A 3D printed Snapchat logo is seen through broken glass in this illustration. Source: Reuters

A Snap decision to overhaul app raises eyebrows everywhere

OFF THE BACK of a poor earnings report, Snap Inc., the company behind the popular vanishing-message app that sparked a trend of copycats, said that it would be conducting an overhaul of its product as it looks to grow its audience base beyond the millennial.

Snap has repeatedly failed to achieve its promise of returns to investors since its IPO debuted in March, and since then what was once the hottest market debut for a tech stock in years has tumbled into the realm of uncertainty. Its stock price took a 20 percent hit after the market closed yesterday.

The company, founded by Evan Spiegel, reported that its user growth in the last three months has been significantly lower than in analyst estimates, despite daily active users rising from 173 million to 178 million from the second to third quarter of this year. Snap’s third-quarter revenue, the bulk of which comes from advertisements, rose to US$207.9 million from US$128.2 million. Analysts on average were expecting revenue of $236.9 million.

Their poor reported revenues and user growth in the third quarter of 2017 has prompted Snap to take a deep hard look at itself for a solution.

The result? Plan to redesign the platform into something resembling its archrival, Facebook, and its popular photo-sharing app Instagram.

The reason? Apparently, new users are finding the platform too difficult to understand and use.

Evan Spiegel, founder and CEO of SnapChat. Source: TechCrunch/Flickr

“We are going to make it easier to discover the vast quantity of content on our platform that goes undiscovered or unseen every day,” Spiegel told analysts on a conference call, according to reporting from Reuters. He added that there was a “strong likelihood” would be disruptive to short-term operations, but that it would be necessary for long-term gain.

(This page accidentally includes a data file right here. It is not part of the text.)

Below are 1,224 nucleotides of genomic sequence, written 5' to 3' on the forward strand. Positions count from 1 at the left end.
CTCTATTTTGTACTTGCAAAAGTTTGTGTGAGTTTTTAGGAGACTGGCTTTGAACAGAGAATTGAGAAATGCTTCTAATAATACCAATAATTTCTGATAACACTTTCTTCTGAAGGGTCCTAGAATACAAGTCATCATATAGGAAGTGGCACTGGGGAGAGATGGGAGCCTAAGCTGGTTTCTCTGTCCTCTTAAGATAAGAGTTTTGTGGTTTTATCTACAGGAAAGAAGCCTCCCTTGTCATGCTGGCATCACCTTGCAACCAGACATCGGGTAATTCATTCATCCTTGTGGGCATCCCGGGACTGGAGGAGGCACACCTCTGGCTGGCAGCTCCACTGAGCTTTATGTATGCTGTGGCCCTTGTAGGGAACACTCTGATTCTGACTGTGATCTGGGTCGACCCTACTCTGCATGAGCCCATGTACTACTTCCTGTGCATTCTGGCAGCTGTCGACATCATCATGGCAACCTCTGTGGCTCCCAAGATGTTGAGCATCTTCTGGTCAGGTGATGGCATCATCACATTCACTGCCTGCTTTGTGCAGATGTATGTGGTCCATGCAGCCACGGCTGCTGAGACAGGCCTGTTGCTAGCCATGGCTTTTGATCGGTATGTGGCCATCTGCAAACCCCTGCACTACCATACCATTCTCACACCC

Spiegel revealed that the plans for the redesign had included studies of other mobile content feeds including Twitter streams and Facebook’s News Feed. The current thinking includes potential ideas for a “personalized content service”, thus putting SnapChat more in line with its competitors, and could potentially cut into their differentiating factor.

For a long time, SnapChat’s popular vanishing-message model made it a trendsetter, rather than a follower. The company has long prided itself on its demographic of enriched millennials (remember Spiegel’s “SnapChat isn’t for poor people” comment?), a coveted asset that prompted Instagram, Facebook and WhatsApp to create copycat version.

By going the way of Facebook and Twitter’s eternal scroll content feature, SnapChat could be moving into a space where it has much less experience, and much less of an edge.

Spiegel also told investors that his platform would be looking at a model that would play into the public broadcasting format that Instagram and Facebook have perfected, rather than keeping it to the close-knit circle of friends that it traditionally worked off. It’s a significant change of tone from its previous strategy to act more like a chat group between friends, and is likely aimed at bringing on board more funding from brands and influencer-type commercial power.

Snap is not the only social media company looking to revive growth by changing its look. Microblogging service Twitter said on Tuesday it would roll out 280-character tweets to users across the world, double the length of its iconic 140-character tweets.

Snap is far behind Facebook and Google in making its ad system accessible to small businesses and should move faster, said Greg Portell, a consultant at A.T. Kearney.

“I think they spent a little too much time being different,” Portell said.

Snapchat, popular among millennials for the bunny faces and floral tiaras that can be added to pictures, allows users to chat through a series of disappearing photos and videos. Users can also post images and videos as “stories” – ephemeral posts that can be viewed in chronological order and disappear after 24 hours.

Additional reporting by Reuters





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